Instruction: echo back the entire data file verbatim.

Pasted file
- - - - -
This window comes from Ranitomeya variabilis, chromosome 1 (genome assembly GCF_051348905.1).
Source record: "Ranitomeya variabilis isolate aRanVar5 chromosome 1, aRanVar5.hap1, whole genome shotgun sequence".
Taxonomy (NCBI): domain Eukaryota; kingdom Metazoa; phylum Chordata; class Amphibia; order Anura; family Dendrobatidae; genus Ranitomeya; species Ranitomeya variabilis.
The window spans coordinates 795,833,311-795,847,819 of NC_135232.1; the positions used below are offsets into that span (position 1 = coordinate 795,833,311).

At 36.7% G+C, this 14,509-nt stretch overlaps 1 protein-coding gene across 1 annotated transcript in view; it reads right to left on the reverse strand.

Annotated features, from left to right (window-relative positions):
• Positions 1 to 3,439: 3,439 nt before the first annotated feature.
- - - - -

This window comes from Ranitomeya variabilis, chromosome 1 (genome assembly GCF_051348905.1).
Source record: "Ranitomeya variabilis isolate aRanVar5 chromosome 1, aRanVar5.hap1, whole genome shotgun sequence".
Taxonomy (NCBI): domain Eukaryota; kingdom Metazoa; phylum Chordata; class Amphibia; order Anura; family Dendrobatidae; genus Ranitomeya; species Ranitomeya variabilis.
The window spans coordinates 795,833,311-795,847,819 of NC_135232.1; the positions used below are offsets into that span (position 1 = coordinate 795,833,311).

At 36.7% G+C, this 14,509-nt stretch overlaps 1 protein-coding gene across 1 annotated transcript in view; it reads right to left on the reverse strand.

Annotated features, from left to right (window-relative positions):
• Positions 1 to 3,439: 3,439 nt before the first annotated feature.